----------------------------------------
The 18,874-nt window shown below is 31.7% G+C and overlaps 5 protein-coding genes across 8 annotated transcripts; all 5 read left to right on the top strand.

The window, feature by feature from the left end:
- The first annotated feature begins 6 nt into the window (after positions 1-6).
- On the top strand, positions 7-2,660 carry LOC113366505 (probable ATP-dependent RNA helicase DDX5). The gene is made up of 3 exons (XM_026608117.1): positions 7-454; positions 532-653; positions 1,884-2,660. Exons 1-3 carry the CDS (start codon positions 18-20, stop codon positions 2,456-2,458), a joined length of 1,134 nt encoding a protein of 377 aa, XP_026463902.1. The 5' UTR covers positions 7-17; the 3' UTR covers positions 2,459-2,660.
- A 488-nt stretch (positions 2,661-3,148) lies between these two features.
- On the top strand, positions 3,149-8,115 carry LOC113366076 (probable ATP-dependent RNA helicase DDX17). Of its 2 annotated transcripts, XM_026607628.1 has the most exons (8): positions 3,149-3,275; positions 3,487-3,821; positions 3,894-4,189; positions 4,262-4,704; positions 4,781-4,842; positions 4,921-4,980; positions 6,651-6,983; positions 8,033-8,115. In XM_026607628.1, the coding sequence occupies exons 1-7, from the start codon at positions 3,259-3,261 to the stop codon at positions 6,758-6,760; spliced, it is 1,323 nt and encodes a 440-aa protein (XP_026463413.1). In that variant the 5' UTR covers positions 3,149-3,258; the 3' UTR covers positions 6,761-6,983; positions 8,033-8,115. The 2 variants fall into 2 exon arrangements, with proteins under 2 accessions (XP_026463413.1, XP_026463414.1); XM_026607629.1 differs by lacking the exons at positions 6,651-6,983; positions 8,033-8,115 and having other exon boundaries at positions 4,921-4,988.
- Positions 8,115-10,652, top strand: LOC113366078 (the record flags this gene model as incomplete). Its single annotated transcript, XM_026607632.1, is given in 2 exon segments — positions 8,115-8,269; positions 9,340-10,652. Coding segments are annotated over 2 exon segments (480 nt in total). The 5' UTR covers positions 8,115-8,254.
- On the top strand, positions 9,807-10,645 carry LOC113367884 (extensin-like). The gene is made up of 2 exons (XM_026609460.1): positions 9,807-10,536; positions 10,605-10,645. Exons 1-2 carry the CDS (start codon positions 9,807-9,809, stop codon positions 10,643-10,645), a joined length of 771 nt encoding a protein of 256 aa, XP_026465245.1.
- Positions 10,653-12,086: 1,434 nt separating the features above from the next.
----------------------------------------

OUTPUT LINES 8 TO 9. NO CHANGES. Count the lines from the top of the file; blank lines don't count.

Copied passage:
- On the top strand, positions 9,807-10,645 carry LOC113367884 (extensin-like). The gene is made up of 2 exons (XM_026609460.1): positions 9,807-10,536; positions 10,605-10,645. Exons 1-2 carry the CDS (start codon positions 9,807-9,809, stop codon positions 10,643-10,645), a joined length of 771 nt encoding a protein of 256 aa, XP_026465245.1.
- Positions 10,653-12,086: 1,434 nt separating the features above from the next.